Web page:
Samuel doesn’t have any trans friends in South Dakota, and he’s mostly stealth, a term that refers to trans people who are not out in their daily lives. He says it’s just not safe to be out where he lives and works.
Other trans residents, like 22-year-old Eve Wieser of Sioux Falls, have chosen to live openly as trans.
“For many people, I’m like the first trans people they’ve ever met,” Wieser tells NewNowNext. “It can be a little lonely at times.”
Wieser feels safe with her friends in Sioux Falls and at work at Coffea Roasterie where she’s a barista.
“I’ve had things yelled at me from calls, trans-negative things,” she says. “You sort of build a thick skin living in South Dakota as a trans person, but I’ve also had very heartwarming and surprising experiences as well.”
Bills like HB 1057 remind her that South Dakota isn’t entirely welcoming. Wieser worked to defeat the measure, making 80 calls to her neighbors, asking them to call their senators about the bill.
Parents of trans children have done substantial work in trying to create space in the state for their kids. Last year, Susan Williams, the mother of a transgender 13-year-old Wyatt Williams, founded The Transformation Project, an organization for trans kids and their families. Even though Williams is working to make the state better for her Wyatt, he wants to leave as soon as possible, she says.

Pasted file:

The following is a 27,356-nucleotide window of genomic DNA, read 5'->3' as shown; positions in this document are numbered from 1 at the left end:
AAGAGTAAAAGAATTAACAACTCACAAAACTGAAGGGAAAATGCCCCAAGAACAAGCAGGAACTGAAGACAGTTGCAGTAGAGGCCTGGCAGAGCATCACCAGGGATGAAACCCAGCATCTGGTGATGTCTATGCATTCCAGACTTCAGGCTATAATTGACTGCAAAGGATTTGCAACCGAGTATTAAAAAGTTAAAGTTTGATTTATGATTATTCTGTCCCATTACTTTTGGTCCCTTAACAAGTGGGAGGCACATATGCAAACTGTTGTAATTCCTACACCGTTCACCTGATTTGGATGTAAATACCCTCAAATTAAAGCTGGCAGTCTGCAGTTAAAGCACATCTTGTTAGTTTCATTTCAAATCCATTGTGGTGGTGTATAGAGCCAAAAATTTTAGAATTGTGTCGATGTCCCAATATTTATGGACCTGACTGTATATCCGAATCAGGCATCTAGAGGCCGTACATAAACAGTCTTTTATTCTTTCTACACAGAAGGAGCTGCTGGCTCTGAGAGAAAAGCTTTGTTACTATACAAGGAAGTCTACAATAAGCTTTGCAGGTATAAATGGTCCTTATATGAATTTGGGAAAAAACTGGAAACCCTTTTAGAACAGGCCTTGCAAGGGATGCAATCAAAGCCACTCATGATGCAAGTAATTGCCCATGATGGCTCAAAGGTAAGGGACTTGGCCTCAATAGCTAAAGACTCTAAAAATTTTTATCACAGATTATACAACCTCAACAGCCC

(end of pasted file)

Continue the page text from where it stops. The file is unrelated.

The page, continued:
“He doesn’t see a future in South Dakota,” she tells NewNowNext. “For many of our trans kids and many LGBTQ kids, the day they are able to leave the state as an 18 year old, they do.”
The impact of anti-trans legislation is deeply felt by LGBTQ people, too. Angelica Mercado-Ford, 25, took a 3am bus from Sioux Falls to the state capital of Pierre on February 10 to protest HB 1057. She says, standing out in the cold, holding signs demanding equality, she feared for her life.
“People in South Dakota are more prone to defend their guns instead of defending basic human rights,” she tells NewNowNext.
Mercado-Ford is nervous about holding her partner’s hand in public, and she worries about being fired for being a lesbian in a state with no queer-inclusive nondiscrimination protections on the books. She says those fears are compounded by the fact that she is an immigrant and a person of color in a mostly white state.
LGBTQ South Dakotans face open hostility outside the legislature, too. Laura Ehlert says her neighbor in Sioux Falls recently knocked on her door and told her to take down her pride flag.
“I said, ’It’s not coming down,’ because I worked for so long to be who I am,” she tells NewNowNext.